Wednesday, June 27, 2012
When the strawberry season is almost over and you have some really ripe ones that you want to use up quickly, this is the perfect recipe for those berries. Ever since I started making my own ice cream, I’ve never look back to store bought ones. This Roasted Strawberry Ice Cream is by far the most strawberr-ey ice cream I’ve ever tasted, period. There are three secrets to intensify the strawberry flavor in this ice cream and I’m going to tell you what they are….so, they are not really secrets any more after this post. You probably guessed one of the secrets from the title already.
Yes, roasting the strawberries really intensify the flavor. The second secret? The aged balsamic vinegar I added during roasting. The slightly tangy and sweet balsamic vinegar really compliment the sweet and tart strawberries well. The roasting was pretty straight forward so I didn’t include that step in the pictorial below. After roasting, you’ll get some deep dark red and soften strawberry with a thick syrup, from it’s natural juices, honey and the aged balsamic vinegar = killer combination and it’s so good I can puree this stuff and use that as a sauce/syrup for waffles and pancakes…hm….I think we need another post for those.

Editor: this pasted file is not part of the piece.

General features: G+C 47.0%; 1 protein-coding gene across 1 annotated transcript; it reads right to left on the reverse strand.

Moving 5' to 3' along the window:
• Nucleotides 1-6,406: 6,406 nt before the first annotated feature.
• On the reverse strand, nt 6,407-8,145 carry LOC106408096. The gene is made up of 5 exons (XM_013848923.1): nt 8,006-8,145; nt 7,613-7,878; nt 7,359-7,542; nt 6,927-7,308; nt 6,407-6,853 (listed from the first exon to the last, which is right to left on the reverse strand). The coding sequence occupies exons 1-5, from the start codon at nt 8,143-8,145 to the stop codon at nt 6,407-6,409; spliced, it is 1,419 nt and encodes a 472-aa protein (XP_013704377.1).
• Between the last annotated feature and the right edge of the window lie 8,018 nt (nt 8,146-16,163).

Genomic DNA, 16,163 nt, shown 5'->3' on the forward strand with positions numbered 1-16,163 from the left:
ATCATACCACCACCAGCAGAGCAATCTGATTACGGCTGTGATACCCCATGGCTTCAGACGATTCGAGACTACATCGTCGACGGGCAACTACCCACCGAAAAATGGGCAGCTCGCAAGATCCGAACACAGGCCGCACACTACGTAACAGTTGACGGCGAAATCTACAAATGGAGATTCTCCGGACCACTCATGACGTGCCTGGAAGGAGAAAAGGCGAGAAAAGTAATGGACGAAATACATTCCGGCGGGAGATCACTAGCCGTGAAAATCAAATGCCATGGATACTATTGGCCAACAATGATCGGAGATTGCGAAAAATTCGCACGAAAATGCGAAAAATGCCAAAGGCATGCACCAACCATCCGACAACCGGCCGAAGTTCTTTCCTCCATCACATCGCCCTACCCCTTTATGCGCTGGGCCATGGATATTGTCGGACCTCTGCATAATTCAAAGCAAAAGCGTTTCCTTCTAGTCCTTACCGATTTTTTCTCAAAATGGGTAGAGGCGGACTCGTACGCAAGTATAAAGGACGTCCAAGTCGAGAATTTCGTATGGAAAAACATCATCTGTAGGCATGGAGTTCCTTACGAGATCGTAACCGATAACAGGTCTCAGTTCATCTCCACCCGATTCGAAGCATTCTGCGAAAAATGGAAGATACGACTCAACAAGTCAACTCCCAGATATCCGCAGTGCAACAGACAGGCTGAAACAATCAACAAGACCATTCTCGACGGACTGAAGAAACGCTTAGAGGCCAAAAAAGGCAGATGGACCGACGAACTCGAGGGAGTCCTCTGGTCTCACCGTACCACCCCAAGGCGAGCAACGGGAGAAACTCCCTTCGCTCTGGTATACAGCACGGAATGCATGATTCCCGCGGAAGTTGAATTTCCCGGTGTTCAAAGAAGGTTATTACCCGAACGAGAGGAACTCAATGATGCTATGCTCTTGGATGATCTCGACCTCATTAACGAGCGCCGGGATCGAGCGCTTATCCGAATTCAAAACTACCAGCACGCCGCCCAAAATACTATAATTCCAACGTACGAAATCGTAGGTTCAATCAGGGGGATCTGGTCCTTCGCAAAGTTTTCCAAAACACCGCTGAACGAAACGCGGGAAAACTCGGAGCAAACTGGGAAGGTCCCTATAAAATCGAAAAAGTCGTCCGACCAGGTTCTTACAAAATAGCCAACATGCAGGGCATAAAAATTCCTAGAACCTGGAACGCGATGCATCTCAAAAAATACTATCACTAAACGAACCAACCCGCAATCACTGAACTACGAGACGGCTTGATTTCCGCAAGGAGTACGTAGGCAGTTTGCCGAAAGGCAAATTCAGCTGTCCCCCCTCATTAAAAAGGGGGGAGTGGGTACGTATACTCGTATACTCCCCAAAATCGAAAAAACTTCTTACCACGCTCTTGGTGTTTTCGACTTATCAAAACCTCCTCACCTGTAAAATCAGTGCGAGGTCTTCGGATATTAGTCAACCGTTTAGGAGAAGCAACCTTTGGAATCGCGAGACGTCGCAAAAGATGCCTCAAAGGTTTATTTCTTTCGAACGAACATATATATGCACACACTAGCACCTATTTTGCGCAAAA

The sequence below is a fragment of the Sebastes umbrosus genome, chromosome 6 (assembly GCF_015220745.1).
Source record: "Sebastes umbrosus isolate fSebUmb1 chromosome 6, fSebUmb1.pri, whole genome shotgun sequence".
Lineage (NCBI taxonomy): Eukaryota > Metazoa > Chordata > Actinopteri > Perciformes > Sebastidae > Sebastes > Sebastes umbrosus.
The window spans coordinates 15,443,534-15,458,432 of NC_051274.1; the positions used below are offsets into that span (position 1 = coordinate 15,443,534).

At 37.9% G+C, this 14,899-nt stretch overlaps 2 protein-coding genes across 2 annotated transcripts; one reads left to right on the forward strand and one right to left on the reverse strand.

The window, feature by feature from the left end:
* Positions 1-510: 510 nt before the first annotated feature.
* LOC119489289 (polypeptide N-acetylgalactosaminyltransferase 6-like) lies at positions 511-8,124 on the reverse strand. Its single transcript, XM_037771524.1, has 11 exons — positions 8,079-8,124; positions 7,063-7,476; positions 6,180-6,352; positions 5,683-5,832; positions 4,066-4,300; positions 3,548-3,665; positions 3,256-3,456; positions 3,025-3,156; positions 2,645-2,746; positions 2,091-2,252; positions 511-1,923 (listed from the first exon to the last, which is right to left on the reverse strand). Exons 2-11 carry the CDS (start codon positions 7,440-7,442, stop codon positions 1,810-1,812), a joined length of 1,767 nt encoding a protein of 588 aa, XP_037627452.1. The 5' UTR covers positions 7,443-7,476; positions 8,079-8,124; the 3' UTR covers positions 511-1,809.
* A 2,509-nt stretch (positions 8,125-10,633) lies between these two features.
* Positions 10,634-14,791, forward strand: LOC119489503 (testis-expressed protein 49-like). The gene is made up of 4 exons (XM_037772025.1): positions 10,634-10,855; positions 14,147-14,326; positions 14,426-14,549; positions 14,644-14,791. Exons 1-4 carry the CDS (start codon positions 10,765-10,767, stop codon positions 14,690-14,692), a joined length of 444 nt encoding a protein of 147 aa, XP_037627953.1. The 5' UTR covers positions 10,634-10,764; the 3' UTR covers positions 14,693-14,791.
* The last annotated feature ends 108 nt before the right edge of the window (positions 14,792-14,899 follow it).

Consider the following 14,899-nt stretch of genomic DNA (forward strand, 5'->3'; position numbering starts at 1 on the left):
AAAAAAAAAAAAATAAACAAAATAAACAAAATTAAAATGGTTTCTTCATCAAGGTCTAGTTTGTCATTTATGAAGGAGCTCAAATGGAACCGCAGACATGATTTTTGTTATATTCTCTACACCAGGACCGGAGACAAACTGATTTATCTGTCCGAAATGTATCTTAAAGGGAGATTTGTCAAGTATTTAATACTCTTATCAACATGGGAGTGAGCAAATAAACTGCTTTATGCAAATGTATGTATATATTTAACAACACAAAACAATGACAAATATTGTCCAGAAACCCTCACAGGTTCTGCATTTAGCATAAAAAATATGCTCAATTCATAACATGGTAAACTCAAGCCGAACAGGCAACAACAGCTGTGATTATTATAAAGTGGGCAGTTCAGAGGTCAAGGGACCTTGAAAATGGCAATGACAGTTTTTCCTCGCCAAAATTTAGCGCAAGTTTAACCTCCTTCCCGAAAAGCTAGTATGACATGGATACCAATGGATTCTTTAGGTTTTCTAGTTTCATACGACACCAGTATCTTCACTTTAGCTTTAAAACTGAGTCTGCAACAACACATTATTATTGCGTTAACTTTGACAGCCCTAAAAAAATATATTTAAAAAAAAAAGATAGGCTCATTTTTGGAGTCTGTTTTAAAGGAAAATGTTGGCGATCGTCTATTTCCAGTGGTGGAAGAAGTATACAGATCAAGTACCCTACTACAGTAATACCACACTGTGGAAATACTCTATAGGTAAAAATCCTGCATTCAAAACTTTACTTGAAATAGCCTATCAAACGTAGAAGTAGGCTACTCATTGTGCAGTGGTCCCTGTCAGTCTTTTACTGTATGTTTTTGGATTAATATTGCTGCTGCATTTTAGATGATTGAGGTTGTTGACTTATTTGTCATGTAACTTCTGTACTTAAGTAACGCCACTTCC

For any great ice cream, you need to start off with a great vanilla ice cream base. This time, I used both a vanilla bean and vanilla extract. The vanilla been is sure an investment, but it is so worth it and I ensure nothing goes to waste. I’m going to tell you why in just a minutes. First, let’s head to the kitchen and find out how I make the ice cream, shall we?
1) Heat the milk, sugar and salt until the mixture reaches a simmer.
2) With a paring knife, scrape off the seeds of the vanilla bean.
3) Place both the seeds and bean pod into the milk mixture, cover and let it steep off the heat for an hour.
4) In a separate bowl, whisk the egg yolks together.
5) Reheat the milk mixture. While whisking, slowly add the re-heated milk mixture into the yolks.